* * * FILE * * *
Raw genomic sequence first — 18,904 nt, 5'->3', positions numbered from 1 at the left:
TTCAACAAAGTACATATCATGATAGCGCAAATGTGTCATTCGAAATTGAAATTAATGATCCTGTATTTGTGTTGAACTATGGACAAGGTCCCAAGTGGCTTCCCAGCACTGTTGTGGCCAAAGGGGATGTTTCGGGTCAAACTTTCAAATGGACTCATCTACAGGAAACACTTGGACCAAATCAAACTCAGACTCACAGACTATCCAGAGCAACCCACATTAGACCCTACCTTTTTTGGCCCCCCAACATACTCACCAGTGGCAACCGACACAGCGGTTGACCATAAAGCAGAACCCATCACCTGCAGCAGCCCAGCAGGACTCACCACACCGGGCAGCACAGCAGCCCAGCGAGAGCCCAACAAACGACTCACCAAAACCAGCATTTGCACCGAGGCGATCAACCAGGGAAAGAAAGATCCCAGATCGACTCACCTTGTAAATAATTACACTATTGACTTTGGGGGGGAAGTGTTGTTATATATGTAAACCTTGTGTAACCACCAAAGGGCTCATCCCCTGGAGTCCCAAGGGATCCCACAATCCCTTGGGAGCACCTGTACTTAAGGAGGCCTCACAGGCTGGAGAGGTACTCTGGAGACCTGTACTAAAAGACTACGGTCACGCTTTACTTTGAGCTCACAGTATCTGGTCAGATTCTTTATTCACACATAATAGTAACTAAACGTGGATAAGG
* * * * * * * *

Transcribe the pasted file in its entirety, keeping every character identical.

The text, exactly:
Raw genomic sequence first — 18,904 nt, 5'->3', positions numbered from 1 at the left:
TTCAACAAAGTACATATCATGATAGCGCAAATGTGTCATTCGAAATTGAAATTAATGATCCTGTATTTGTGTTGAACTATGGACAAGGTCCCAAGTGGCTTCCCAGCACTGTTGTGGCCAAAGGGGATGTTTCGGGTCAAACTTTCAAATGGACTCATCTACAGGAAACACTTGGACCAAATCAAACTCAGACTCACAGACTATCCAGAGCAACCCACATTAGACCCTACCTTTTTTGGCCCCCCAACATACTCACCAGTGGCAACCGACACAGCGGTTGACCATAAAGCAGAACCCATCACCTGCAGCAGCCCAGCAGGACTCACCACACCGGGCAGCACAGCAGCCCAGCGAGAGCCCAACAAACGACTCACCAAAACCAGCATTTGCACCGAGGCGATCAACCAGGGAAAGAAAGATCCCAGATCGACTCACCTTGTAAATAATTACACTATTGACTTTGGGGGGGAAGTGTTGTTATATATGTAAACCTTGTGTAACCACCAAAGGGCTCATCCCCTGGAGTCCCAAGGGATCCCACAATCCCTTGGGAGCACCTGTACTTAAGGAGGCCTCACAGGCTGGAGAGGTACTCTGGAGACCTGTACTAAAAGACTACGGTCACGCTTTACTTTGAGCTCACAGTATCTGGTCAGATTCTTTATTCACACATAATAGTAACTAAACGTGGATAAGG